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After the pandemic students are starting to come back to college, report shows

A MARTÍNEZ, HOST:

During the pandemic, colleges and universities around the country lost more than one million undergraduates, but a new report shows students are starting to come back. Here's NPR's Janet Woojeong Lee.

JANET WOOJEONG LEE, BYLINE: Enrollment numbers are still nowhere near where they were before fall of 2020, but on the bright side, the latest results...

DOUG SHAPIRO: Are surprisingly good. Undergraduate enrollments have increased 2.5% compared to last spring.

WOOJEONG LEE: That's Doug Shapiro. He's the executive director of the National Student Clearinghouse Research Center that tracks college enrollment nationwide. Shapiro says he's feeling pretty optimistic.

SHAPIRO: This is the first, I would say, appreciable increase since the pandemic.

WOOJEONG LEE: There are now nearly 18 million college students in the United States. Shapiro and his team's report shows that the majority of the growth from last spring comes from community college enrollment. Community colleges that serve more low-income students and students of color were among the hardest-hit during the pandemic, but now, more students are looking for shorter-term, more career-focused education. This also includes trade and vocational schools and certificate programs.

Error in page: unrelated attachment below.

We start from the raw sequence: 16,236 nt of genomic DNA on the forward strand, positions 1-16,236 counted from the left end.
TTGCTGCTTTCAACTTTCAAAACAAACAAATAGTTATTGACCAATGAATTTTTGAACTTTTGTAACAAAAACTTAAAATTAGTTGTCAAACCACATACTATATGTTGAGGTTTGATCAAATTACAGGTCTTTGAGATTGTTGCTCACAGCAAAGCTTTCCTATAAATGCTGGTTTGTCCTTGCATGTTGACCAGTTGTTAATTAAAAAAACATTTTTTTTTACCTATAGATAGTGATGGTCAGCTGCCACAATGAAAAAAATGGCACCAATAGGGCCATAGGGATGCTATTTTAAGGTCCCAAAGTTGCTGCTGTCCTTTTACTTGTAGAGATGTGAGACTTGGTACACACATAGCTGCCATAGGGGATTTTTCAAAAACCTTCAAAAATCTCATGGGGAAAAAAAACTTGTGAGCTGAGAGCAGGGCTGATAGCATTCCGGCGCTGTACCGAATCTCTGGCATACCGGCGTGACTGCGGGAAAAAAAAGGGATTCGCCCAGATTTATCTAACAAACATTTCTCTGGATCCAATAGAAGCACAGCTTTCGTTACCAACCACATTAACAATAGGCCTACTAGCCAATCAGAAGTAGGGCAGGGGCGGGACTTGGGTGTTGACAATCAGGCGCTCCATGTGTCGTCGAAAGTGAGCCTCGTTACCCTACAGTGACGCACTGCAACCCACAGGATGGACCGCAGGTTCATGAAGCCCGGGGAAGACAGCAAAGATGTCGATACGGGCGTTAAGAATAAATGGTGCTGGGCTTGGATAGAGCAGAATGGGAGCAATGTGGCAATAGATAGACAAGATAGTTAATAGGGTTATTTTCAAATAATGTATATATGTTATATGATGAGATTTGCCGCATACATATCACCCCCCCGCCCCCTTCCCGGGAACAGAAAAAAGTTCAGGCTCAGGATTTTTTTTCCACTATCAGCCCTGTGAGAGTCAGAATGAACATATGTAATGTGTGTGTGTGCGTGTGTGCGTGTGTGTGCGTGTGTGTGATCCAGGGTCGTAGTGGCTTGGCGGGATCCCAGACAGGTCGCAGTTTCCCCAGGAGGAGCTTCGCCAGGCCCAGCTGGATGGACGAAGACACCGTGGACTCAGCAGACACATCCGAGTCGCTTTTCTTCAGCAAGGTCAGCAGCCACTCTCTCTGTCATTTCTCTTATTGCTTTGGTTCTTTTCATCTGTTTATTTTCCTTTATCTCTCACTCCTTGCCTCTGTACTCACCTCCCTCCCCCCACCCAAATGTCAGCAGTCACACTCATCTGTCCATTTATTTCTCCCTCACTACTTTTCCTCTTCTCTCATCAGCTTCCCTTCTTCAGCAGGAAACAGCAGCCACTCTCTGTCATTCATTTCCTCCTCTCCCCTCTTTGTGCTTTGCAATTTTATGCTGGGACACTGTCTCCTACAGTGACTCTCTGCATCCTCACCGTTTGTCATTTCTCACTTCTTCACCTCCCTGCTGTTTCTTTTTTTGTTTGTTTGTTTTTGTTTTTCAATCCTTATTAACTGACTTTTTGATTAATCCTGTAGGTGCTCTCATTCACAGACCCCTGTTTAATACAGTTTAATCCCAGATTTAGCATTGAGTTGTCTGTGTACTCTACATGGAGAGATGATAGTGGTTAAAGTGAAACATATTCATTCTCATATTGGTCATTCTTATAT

SHAPIRO: The continuing trends suggest that students are still very focused on a return on investment through higher earnings and better jobs.

WOOJEONG LEE: Enrollment in four-year institutions also went up - another good sign, Shapiro says.

SHAPIRO: Last spring was the first time that they had even held steady after the two years of decline.

WOOJEONG LEE: Dual enrollment numbers have gone up for a third consecutive year. That's high school students taking college courses at the same time. Shapiro notes, however, that these numbers do not reflect the widespread confusion and delays this year in processing the federal financial aid form known as FAFSA.

SHAPIRO: I think students who really planned to go to college in the fall will get through the FAFSA, but I think for a lot of students who were maybe a little bit more on the fence about whether or not they wanted to go to college to begin with, my guess is many of them have probably already made other plans.

WOOJEONG LEE: As for how the FAFSA hurdles will affect next year's enrollment, he says, we'll just have to wait.

Janet Woojeong Lee, NPR News. Transcript provided by NPR, Copyright NPR.

NPR transcripts are created on a rush deadline by an NPR contractor. This text may not be in its final form and may be updated or revised in the future. Accuracy and availability may vary. The authoritative record of NPR’s programming is the audio record.

Janet W. Lee
[Copyright 2024 NPR]
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